Materials, techniques and processes in construction have become ever more efficient over the years, but waste disposal on construction sites has not kept pace. Frank Reschke wants to change that. An overview of the multi-chamber skip, his innovation for sustainable disposal that is easy on both the environment and the budget thanks to less transport.
Frank Reschke has worked as a construction engineer for more than 30 years. Fifteen years ago he joined CCL, the predecessor of today’s Implenia subsidiary Building Construction Logistics GmbH (BCL), where he currently heads the Calculation Department and previously led large-scale construction projects, including in Bonn and on Mallorca, as Project Manager. His years of experience in construction logistics led him to a crucial insight: while the construction process itself has been constantly improved and environmental certification and new, more sustainable construction methods have become the norm, waste disposal has not kept pace.
«I have always been irritated by how inefficient waste disposal on construction sites is.»
Frank Reschke, civil engineer
“I have always been irritated by how inefficient waste disposal on construction sites is,” says Frank Reschke. At the moment, a truck driver charged with disposing of building rubble etc. has to transport a separate skip from the construction site for each type of waste. “This results in a lot of journeys, which is not particularly environmentally friendly and adds to traffic congestion, noise and nitric oxide emissions, ultimately making cities worse places to live.” Frank’s innovation, the multi-chamber skip (MKM), is a contribution not only to more efficient construction site management, but also to a more climate-friendly future.
A skip that saves time, money and emissions
Instead of a truck that delivers and replaces skip after skip, transporting only 10m3 of waste to the tip at once, Frank’s concept features a large transporter with a grappler and a 40m3 skip. The skip is divided into multiple sections of variables sizes, allowing four to five types of waste to be disposed of in a single journey. The modular structure is designed to cope with the varying quantities of waste at different construction sites. With the grappler, the combined skips take up much less space on the construction site. There is also no need for manoeuvring trucks to replace skips. As a result, removing waste is faster and takes significantly fewer journeys between the construction site and the tip, reducing fuel, noise, and CO2 and nitric oxide emissions. Further steps following on from the introduction of the MKM include switching from diesel-driven trucks to regenerative engine types like electricity and hydrogen, and avoiding trucks travelling to the construction site empty by delivering materials using the MKM at the same time. This would save even more time, money and emissions.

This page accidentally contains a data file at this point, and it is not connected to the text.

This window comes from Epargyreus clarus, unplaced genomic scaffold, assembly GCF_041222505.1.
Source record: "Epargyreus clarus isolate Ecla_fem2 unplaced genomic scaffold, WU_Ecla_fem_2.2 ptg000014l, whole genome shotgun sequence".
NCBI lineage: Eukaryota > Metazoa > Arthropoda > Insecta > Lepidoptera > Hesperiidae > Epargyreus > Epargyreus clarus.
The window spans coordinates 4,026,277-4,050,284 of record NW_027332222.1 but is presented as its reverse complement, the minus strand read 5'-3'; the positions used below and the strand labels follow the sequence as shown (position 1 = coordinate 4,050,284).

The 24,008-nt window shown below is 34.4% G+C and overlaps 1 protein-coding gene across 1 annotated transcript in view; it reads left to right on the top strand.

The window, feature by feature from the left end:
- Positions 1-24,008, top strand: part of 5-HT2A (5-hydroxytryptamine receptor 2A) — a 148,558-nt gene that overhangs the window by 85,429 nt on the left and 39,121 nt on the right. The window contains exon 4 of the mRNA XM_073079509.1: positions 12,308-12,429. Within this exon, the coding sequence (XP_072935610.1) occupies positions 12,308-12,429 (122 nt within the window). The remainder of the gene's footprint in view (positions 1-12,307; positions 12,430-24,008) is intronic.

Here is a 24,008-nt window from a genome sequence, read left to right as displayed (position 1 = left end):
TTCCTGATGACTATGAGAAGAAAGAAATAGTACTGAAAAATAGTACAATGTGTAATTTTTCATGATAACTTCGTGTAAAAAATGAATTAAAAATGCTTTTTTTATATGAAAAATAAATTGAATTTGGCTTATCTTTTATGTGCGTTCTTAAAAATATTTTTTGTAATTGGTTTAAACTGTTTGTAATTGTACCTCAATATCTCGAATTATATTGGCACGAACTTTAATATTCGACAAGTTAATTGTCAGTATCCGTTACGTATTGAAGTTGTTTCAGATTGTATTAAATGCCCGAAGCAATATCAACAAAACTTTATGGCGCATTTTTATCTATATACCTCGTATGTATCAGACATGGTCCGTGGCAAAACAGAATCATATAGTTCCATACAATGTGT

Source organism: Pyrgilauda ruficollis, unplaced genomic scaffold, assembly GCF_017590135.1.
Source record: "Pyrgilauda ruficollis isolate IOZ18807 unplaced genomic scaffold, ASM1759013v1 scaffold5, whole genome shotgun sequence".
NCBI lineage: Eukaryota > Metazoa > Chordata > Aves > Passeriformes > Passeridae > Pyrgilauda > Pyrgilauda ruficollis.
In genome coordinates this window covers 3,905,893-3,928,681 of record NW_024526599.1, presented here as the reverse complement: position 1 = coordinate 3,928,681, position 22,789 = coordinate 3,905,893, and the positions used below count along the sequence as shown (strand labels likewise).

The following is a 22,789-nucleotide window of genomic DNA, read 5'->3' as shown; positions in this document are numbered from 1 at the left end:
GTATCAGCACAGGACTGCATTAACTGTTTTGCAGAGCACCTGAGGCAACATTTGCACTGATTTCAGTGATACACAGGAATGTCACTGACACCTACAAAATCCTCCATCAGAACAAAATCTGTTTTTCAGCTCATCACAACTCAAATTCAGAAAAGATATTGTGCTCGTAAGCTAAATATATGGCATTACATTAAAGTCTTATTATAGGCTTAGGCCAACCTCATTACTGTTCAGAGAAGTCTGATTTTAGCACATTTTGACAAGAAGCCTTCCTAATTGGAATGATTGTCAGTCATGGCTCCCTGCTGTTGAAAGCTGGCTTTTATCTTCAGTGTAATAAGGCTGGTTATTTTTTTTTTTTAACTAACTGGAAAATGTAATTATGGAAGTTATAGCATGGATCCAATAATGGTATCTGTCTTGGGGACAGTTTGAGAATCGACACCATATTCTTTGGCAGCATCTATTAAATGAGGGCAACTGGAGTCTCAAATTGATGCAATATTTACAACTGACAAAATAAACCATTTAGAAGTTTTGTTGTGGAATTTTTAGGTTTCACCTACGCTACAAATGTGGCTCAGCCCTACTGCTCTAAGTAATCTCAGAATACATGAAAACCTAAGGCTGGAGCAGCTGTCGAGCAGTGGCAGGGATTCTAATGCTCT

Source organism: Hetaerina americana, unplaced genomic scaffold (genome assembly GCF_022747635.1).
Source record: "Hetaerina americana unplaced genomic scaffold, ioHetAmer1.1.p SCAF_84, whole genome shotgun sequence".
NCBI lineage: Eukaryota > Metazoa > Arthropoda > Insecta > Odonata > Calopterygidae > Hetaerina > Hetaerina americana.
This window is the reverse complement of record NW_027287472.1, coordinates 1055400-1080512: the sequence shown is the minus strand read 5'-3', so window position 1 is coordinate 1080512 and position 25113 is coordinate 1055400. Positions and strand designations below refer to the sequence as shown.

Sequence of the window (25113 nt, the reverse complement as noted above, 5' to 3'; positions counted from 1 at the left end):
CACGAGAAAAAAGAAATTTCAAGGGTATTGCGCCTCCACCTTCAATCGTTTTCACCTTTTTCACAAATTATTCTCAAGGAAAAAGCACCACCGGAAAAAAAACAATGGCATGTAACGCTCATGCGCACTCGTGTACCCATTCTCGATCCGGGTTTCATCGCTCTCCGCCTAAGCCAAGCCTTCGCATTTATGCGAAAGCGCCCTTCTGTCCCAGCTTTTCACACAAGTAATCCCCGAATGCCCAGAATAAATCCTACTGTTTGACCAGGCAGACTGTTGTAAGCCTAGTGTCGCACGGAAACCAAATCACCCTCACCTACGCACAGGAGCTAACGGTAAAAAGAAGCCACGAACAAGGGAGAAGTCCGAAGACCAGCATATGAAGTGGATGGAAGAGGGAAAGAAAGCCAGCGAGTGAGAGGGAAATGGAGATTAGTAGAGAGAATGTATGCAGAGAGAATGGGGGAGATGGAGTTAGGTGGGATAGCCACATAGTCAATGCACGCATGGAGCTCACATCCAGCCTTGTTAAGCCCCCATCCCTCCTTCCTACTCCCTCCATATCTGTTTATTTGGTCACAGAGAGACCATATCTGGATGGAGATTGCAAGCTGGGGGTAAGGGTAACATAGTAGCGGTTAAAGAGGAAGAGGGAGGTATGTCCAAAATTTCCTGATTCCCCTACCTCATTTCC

From January to June 2021, Frank and a team of Implenia and BCL staff took part in the Cross Innovation Lab in Hamburg, an interdisciplinary discussion on the development of sustainable innovations. There they developed the idea further and discussed how other areas of the construction site can be made more sustainable and efficient.
Alongside the Cross Innovation Lab, Frank was able to agree with the Implenia Purchasing department to collaborate with a local waste disposal company for a pilot project in Hamburg, in which the MHM is to be built, used and validated for the first time. “The idea behind the pilot project is to demonstrate that the multi-chamber skip works – and how exactly it works,” says Frank.
Implenia as a pioneer in sustainability
Frank Reschke’s family background also helped him to make his idea, which had been developing in his head for years, a reality. A father of three children, he became acutely aware that everyone can do their bit for a more sustainable future. “We ourselves have the opportunity to make positive changes. We don’t have to wait until the state or someone else does it for us.”
Faster, cheaper and more environmentally friendly: 1:0 for the multi-chamber trough
To put a figure on it, Frank’s innovation reduces costs by 67%, emissions by 64% and time required by 70% compared to the old system. The multi-chamber skip (MKM) system also plays a key role in meeting five of the twelve Implenia sustainability targets. Frank’s idea thus supports Implenia’s strategy to position itself as a pioneer of sustainability.
Innovation Hub as engine and supporter
The construction engineer really enjoys working with the Implenia Innovation Hub. “It is so important for the staff that they have a way to submit their ideas and track what happens to them,” says Frank. It was the Innovation Hub that motivated him to put his idea into practice in the first place, he says. But submitting an idea also means investing a huge amount of both work and leisure time in it, and it is not always easy to combine this work with one’s “normal” role, Frank continues. “The support of the expert contacts who can be counted on in the Kickbox process is priceless.”